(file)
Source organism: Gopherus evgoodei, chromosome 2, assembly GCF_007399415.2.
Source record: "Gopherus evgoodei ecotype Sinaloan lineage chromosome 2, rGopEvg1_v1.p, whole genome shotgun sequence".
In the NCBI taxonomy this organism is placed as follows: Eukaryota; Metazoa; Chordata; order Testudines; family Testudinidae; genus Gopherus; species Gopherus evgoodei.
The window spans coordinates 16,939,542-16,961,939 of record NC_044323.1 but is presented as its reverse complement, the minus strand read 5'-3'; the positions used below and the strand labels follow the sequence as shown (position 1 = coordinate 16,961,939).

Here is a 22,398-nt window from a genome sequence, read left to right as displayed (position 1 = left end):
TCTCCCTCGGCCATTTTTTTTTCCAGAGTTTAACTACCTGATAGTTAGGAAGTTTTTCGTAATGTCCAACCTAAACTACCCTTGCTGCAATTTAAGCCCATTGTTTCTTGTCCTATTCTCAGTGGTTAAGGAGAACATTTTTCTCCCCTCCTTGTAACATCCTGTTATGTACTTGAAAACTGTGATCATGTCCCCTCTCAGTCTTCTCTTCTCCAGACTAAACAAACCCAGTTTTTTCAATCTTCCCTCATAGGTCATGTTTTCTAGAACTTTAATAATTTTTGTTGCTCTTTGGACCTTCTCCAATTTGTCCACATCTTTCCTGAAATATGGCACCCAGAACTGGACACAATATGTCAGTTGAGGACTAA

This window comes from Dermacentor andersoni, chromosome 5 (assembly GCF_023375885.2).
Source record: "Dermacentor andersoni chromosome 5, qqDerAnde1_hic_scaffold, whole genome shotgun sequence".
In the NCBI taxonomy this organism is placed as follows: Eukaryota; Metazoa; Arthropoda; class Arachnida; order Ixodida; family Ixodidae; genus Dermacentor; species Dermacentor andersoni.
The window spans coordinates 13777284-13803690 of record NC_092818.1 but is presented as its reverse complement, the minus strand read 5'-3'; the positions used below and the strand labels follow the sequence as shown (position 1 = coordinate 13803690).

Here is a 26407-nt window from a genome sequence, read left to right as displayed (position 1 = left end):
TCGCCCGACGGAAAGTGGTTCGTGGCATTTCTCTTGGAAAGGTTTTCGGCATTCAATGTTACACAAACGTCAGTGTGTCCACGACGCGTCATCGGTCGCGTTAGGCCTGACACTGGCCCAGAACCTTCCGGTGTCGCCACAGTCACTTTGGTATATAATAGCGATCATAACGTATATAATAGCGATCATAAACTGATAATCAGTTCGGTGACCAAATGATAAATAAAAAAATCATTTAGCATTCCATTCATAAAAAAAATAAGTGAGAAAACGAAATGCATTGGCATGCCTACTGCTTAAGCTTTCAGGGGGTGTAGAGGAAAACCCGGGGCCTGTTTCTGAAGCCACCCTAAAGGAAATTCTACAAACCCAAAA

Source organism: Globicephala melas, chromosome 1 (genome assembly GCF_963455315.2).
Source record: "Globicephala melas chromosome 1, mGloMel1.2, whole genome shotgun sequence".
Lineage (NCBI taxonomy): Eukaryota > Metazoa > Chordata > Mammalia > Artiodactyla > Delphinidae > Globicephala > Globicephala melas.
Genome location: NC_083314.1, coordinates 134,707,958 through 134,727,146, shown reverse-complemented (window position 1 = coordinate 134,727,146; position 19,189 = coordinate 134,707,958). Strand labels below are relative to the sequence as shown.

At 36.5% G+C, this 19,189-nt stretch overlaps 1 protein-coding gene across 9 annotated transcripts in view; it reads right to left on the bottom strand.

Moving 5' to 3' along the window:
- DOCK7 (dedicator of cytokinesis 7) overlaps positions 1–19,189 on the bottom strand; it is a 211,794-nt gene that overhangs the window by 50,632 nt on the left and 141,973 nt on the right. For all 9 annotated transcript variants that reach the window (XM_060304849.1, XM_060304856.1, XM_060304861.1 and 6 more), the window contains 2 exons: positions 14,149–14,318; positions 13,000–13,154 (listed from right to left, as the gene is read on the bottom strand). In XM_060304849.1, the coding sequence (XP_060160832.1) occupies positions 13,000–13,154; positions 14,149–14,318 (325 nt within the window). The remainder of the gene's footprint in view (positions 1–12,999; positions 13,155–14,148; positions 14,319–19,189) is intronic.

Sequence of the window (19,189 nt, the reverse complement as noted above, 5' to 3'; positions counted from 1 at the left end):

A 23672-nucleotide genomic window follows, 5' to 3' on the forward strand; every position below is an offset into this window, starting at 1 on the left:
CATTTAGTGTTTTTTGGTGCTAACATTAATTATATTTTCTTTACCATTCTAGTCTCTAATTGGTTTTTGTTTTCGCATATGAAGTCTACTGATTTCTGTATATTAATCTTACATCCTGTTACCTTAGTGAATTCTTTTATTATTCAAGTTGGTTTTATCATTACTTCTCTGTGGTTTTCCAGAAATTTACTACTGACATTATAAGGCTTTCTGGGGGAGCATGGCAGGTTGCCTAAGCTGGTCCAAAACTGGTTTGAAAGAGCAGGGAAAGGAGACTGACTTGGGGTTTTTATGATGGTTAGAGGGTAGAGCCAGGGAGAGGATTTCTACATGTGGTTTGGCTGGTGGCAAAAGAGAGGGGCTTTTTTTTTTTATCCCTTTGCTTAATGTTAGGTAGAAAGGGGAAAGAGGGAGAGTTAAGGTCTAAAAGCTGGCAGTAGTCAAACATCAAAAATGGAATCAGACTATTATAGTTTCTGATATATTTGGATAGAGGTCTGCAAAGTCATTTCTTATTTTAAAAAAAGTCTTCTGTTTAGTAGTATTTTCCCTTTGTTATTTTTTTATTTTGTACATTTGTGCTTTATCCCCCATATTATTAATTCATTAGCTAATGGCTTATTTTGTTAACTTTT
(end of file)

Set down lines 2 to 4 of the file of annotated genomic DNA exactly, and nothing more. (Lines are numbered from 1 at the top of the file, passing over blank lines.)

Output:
Source record: "Gopherus evgoodei ecotype Sinaloan lineage chromosome 2, rGopEvg1_v1.p, whole genome shotgun sequence".
In the NCBI taxonomy this organism is placed as follows: Eukaryota; Metazoa; Chordata; order Testudines; family Testudinidae; genus Gopherus; species Gopherus evgoodei.
The window spans coordinates 16,939,542-16,961,939 of record NC_044323.1 but is presented as its reverse complement, the minus strand read 5'-3'; the positions used below and the strand labels follow the sequence as shown (position 1 = coordinate 16,961,939).